If the proportion of updated blocks increases, then the average cost of finding those rows decreases; the exercise becomes one of tuning the data access rather than tuning the update.

Why is the Parallel PL/SQL (Method 8) approach much faster than the Parallel DML MERGE (Method 7)? Below we see the trace from the Parallel Coordinator session of Method 7: MERGE /* first_rows */ INTO test USING test5 new ON (= new.pk) WHEN MATCHED THEN UPDATE SET fk = , fill = call count cpu elapsed disk query current rows ------- ------ -------- ---------- ---------- ---------- ---------- ---------- Parse 1 0.02 0.02 0 4 1 0 Execute 1 1.85 57.91 1 7 2 100000 Fetch 0 0.00 0.00 0 0 0 0 ------- ------ -------- ---------- ---------- ---------- ---------- ---------- total 2 1.87 57.94 1 11 3 100000 Misses in library cache during parse: 1 Optimizer mode: FIRST_ROWS Parsing user id: 140 Rows Row Source Operation ------- --------------------------------------------------- 128 PX COORDINATOR (cr=7 pr=1 pw=0 time=57912088 us) 0 PX SEND QC (RANDOM) : TQ10002 (cr=0 pr=0 pw=0 time=0 us) 0 INDEX MAINTENANCE TEST (cr=0 pr=0 pw=0 time=0 us)(object id 0) 0 PX RECEIVE (cr=0 pr=0 pw=0 time=0 us) 0 PX SEND RANGE : TQ10001 (cr=0 pr=0 pw=0 time=0 us) 0 MERGE TEST (cr=0 pr=0 pw=0 time=0 us) 0 PX RECEIVE (cr=0 pr=0 pw=0 time=0 us) 0 PX SEND HYBRID (ROWID PKEY) : TQ10000 (cr=0 pr=0 pw=0 time=0 us) 0 VIEW (cr=0 pr=0 pw=0 time=0 us) 0 NESTED LOOPS (cr=0 pr=0 pw=0 time=0 us) 0 PX BLOCK ITERATOR (cr=0 pr=0 pw=0 time=0 us) 0 TABLE ACCESS FULL TEST5 (cr=0 pr=0 pw=0 time=0 us) 0 TABLE ACCESS BY INDEX ROWID TEST (cr=0 pr=0 pw=0 time=0 us) 0 INDEX UNIQUE SCAN TEST_PK (cr=0 pr=0 pw=0 time=0 us)(object id 141439) Elapsed times include waiting on following events: Event waited on Times Max.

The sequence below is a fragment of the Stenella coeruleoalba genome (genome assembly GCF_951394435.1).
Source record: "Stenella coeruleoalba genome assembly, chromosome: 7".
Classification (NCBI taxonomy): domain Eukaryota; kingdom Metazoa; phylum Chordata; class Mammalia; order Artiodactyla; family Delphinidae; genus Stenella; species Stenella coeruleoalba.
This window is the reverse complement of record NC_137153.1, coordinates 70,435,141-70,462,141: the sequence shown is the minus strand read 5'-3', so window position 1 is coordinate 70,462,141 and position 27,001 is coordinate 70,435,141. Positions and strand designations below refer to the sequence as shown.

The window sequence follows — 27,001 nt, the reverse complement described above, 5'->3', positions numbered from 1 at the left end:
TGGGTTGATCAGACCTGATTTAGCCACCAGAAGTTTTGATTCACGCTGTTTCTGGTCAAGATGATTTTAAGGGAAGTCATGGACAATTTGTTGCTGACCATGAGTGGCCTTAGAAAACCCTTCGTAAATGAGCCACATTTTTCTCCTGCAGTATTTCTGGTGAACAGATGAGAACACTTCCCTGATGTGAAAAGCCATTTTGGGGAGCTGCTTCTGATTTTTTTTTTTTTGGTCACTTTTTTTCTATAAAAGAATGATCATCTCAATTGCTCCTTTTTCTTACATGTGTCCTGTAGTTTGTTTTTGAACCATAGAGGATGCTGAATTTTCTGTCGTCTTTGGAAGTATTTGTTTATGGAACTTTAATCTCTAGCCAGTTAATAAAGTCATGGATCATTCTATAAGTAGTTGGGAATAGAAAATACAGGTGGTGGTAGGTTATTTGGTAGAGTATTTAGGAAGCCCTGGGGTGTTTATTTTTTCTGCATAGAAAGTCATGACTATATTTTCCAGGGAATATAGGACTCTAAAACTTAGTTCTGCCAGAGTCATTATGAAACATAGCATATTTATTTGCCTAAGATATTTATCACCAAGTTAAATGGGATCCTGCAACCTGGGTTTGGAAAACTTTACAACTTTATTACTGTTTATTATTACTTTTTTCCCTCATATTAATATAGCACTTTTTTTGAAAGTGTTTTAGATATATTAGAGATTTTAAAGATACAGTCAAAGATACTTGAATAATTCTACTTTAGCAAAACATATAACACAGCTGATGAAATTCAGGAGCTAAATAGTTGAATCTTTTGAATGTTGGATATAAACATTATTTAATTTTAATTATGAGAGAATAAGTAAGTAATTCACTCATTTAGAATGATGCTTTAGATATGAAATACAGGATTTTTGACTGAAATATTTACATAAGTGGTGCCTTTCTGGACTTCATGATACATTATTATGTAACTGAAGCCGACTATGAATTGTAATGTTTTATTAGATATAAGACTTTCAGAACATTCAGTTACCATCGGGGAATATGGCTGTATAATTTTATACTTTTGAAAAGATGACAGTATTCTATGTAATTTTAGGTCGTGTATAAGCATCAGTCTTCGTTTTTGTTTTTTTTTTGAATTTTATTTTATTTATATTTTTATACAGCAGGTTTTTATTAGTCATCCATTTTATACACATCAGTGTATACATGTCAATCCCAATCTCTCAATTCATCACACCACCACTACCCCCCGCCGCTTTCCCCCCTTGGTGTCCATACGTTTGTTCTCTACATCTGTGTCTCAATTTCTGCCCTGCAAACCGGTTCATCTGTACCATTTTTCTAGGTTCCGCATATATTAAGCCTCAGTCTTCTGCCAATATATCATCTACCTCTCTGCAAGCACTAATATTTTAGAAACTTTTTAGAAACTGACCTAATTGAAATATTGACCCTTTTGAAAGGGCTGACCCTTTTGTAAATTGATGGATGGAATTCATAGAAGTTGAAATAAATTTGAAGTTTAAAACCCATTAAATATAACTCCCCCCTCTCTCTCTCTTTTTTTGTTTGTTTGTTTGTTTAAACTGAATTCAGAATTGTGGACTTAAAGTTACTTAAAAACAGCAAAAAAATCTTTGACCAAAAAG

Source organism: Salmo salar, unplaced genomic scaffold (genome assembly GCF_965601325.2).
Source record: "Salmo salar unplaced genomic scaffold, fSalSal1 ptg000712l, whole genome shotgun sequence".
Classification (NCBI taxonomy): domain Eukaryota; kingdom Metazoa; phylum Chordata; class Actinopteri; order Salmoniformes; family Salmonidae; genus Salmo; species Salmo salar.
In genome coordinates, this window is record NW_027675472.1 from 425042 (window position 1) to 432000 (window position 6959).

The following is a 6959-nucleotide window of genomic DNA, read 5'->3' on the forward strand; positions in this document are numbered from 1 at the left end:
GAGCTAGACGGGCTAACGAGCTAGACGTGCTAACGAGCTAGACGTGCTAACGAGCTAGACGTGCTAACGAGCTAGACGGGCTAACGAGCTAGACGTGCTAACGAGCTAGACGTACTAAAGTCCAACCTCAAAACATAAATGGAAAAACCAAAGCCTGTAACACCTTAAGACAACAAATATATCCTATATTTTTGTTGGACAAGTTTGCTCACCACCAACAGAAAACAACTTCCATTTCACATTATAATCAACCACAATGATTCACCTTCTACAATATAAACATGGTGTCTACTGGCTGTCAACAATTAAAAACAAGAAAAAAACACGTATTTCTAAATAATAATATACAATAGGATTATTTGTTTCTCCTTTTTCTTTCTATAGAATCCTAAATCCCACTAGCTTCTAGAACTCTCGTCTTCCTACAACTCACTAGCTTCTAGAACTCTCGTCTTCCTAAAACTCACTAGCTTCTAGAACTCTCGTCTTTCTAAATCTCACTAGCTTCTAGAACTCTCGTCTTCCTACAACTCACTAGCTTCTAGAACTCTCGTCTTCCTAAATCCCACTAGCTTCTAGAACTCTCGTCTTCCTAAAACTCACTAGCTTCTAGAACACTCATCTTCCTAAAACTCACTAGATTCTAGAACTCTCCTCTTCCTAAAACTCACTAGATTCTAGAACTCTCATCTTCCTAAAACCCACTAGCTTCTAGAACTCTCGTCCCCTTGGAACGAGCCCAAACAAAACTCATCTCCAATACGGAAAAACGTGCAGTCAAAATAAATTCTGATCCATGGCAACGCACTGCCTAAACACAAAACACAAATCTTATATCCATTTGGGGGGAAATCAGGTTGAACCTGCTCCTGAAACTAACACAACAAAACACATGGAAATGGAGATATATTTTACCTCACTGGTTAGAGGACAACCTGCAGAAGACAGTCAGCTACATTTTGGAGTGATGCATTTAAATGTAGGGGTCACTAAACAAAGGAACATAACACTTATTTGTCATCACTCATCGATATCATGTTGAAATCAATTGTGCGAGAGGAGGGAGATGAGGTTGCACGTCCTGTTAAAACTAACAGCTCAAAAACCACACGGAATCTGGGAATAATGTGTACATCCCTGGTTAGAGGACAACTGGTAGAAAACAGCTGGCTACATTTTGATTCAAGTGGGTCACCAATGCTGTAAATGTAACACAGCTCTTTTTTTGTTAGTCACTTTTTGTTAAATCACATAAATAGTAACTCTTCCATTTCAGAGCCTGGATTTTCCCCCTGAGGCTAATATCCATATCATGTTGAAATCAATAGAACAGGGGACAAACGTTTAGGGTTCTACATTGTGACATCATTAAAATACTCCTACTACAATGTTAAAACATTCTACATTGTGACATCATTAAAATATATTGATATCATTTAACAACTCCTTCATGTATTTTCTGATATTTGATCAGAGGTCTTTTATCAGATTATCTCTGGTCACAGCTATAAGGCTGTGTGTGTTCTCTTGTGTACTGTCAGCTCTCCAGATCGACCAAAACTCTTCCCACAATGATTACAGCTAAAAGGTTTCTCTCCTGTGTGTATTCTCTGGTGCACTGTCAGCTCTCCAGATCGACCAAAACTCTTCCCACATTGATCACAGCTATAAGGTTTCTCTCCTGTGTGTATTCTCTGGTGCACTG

Update-wise, it looks as though it should perform the same as the Explicit Cursor Loop.

The difference is that the Implicit Cursor internally performs bulk fetches, which should be faster than the Explicit Cursor because of the reduced context switches. I generally recommend against it for high-volume updates because the SET sub-query is nested, meaning it is performed once for each row updated. Using BULK COLLECT and FORALL statements is the new de-facto standard for PL/SQL programmers concerned about performance because it reduces context switching overheads between the PL/SQL and SQL engines.

I include it here because it allows us to compare the cost of context-switches to the cost of updates.

DECLARE CURSOR c1 IS SELECT * FROM test6; rec_cur c1%rowtype; BEGIN OPEN c1; LOOP FETCH c1 INTO rec_cur; EXIT WHEN c1%notfound; UPDATE test SET fk = rec_, fill = rec_WHERE pk = rec_cur.pk; END LOOP; CLOSE C1; END; / This is the simplest PL/SQL method and very common in hand-coded PL/SQL applications.

Wait Total Waited ---------------------------------------- Waited ---------- ------------ db file sequential read 1 0.02 0.02 reliable message 1 0.00 0.00 enq: RO - fast object reuse 1 0.00 0.00 os thread startup 256 0.09 23.61 PX Deq: Join ACK 7 0.00 0.00 PX Deq: Parse Reply 15 0.09 0.19 PX Deq Credit: send blkd 35 0.00 0.00 PX qref latch 5 0.00 0.00 PX Deq: Execute Reply 1141 1.96 30.30 SQL*Net message to client 1 0.00 0.00 SQL*Net message from client 1 0.05 0.05 We can see here that the Parallel Co-ordinator spent 23.61 seconds (of the 57.94 elapsed) simply starting up the parallel threads, and 30.3 seconds waiting for them to do their stuff.